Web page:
Professor Currie's interest analysis examines the policies of each states' laws.16 If the state's relationship to the dispute is within the scope of the state's policy, then the state has a legitimate "interest" in the application of its law to resolve the dispute. In a conflict between two states, if each state has such an interest, then a true conflict exists; whereas if only one state has an interest, a false conflict exists. The unprovided-for case, under Currie's analysis, is where neither state has an interest.

13

The plaintiff contends that Louisiana has an interest in this case under the reasoning of Champion v. Panel Era Mfg. Co.17 In Champion the court was faced with a very similar choice between Texas and Louisiana law. The issue was whether an insured's failure to give prompt notice of a suit voided coverage. The court found that the following state laws were implicated:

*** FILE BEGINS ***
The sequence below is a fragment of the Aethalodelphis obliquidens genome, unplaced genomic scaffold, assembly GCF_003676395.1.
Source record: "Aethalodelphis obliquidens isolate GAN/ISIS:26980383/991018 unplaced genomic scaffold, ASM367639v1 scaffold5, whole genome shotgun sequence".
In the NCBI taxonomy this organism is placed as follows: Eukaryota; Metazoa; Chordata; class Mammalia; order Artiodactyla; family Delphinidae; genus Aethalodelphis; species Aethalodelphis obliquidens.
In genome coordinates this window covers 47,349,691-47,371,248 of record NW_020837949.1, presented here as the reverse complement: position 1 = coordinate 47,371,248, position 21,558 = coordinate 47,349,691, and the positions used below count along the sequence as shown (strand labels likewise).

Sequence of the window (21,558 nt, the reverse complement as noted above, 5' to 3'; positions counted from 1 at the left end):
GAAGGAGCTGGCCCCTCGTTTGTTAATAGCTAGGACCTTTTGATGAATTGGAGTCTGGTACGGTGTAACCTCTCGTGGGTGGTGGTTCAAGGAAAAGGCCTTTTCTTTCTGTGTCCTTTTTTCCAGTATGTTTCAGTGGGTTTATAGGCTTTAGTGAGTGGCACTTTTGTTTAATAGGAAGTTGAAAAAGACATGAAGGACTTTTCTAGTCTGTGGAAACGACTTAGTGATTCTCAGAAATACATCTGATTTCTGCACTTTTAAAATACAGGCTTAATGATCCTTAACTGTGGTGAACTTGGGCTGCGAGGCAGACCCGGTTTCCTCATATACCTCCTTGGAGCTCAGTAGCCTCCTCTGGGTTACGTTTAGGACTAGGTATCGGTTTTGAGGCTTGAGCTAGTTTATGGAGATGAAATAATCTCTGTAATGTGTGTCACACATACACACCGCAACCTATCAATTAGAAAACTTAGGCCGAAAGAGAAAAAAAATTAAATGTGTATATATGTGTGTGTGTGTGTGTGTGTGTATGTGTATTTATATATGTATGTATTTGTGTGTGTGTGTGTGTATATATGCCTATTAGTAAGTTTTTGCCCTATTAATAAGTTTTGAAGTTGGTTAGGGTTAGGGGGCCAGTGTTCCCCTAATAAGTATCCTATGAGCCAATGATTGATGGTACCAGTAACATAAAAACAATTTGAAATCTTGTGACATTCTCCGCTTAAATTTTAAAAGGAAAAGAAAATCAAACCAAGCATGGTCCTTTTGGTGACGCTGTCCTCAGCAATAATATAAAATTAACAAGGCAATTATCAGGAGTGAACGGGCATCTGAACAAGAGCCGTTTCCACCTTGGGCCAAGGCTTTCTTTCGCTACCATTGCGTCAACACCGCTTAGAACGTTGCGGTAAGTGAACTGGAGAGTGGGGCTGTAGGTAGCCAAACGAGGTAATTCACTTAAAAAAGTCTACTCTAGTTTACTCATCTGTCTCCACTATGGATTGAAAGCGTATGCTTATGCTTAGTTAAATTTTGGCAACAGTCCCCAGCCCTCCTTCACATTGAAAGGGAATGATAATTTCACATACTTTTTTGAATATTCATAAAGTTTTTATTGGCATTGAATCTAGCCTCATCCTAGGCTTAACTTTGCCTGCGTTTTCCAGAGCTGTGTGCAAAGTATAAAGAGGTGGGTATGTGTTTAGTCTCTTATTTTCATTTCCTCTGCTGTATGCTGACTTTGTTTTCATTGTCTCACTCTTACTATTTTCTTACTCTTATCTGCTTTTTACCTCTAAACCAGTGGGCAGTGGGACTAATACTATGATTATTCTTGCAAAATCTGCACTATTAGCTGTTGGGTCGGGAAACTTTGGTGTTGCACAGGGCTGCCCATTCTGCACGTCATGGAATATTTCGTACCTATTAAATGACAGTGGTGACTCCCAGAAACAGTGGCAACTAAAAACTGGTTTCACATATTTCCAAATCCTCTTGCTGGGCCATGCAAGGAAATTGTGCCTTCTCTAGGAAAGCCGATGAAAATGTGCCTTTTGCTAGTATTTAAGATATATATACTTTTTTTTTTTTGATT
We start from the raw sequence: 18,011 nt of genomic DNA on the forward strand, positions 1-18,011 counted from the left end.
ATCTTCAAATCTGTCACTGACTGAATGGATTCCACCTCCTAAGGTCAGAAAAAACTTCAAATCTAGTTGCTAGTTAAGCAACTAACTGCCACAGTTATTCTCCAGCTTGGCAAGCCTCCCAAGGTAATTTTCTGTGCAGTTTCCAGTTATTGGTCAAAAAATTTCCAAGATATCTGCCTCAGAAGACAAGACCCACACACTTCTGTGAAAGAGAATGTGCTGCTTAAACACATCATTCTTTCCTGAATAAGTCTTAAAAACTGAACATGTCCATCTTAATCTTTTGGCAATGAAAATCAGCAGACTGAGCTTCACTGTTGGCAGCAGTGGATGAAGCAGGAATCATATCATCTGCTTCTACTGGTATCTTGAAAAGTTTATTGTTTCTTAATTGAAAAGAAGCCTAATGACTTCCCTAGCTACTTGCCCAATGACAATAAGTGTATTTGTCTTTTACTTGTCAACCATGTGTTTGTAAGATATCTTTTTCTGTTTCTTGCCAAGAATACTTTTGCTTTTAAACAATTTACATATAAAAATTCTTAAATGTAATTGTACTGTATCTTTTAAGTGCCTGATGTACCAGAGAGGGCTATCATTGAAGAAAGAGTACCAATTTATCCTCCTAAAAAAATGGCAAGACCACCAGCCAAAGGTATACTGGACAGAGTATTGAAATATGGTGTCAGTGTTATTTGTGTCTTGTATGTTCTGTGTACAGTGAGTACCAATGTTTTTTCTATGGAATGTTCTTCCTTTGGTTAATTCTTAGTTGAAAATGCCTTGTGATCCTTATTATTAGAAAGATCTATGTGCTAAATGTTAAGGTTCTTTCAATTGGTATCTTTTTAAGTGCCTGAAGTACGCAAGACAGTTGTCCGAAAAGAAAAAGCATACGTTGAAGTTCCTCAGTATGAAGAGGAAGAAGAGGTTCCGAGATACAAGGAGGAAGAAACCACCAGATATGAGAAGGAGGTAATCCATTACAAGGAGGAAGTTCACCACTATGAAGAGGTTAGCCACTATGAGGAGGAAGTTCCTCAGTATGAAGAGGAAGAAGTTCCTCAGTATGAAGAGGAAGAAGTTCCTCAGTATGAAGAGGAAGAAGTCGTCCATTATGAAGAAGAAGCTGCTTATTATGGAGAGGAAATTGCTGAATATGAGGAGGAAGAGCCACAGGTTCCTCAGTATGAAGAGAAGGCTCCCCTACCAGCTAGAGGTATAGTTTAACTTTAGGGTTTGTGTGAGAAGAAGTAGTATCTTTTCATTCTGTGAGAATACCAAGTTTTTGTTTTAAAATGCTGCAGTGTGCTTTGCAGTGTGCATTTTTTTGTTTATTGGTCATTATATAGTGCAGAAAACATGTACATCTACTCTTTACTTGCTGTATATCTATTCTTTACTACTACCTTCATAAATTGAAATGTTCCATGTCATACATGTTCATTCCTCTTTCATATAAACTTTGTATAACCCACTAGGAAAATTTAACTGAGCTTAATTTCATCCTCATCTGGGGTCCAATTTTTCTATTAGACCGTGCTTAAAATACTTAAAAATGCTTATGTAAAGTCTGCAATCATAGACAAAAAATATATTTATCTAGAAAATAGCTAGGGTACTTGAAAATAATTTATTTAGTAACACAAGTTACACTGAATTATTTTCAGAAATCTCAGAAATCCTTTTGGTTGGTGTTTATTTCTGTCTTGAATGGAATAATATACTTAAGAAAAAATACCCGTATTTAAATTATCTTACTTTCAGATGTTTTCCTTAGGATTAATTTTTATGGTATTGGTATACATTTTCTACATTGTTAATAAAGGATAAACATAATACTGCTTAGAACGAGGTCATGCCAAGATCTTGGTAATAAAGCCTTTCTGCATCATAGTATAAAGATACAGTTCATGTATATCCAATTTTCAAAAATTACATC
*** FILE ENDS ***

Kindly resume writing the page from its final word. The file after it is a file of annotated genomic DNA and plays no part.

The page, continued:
14

Under Texas law, the failure to perform the condition of giving notice of the claim to the insurer as soon as practicable constitutes an absolute defense to coverage, absent a waiver or other special circumstances. Breach of the condition voids policy coverage.... The rule in Louisiana is that an insurer must prove actual prejudice in order to deny a claim on the basis of not receiving notification as stipulated in the policy contract.18

15

Three parties were involved in the controversy: a Texas insurer, a Texas insured, and a Louisiana injured plaintiff suing under a direct action statute. The court found that Louisiana's law was designed "to prevent insurers from using the notice requirement to evade the fundamental protective purpose of the insurance contract and to assure payment of liability claims up to the policy limits for which they collected premiums".19 Louisiana had a legitimate interest, because its resident, the injured plaintiff suing under the direct action statute, was protected by the Louisiana policy.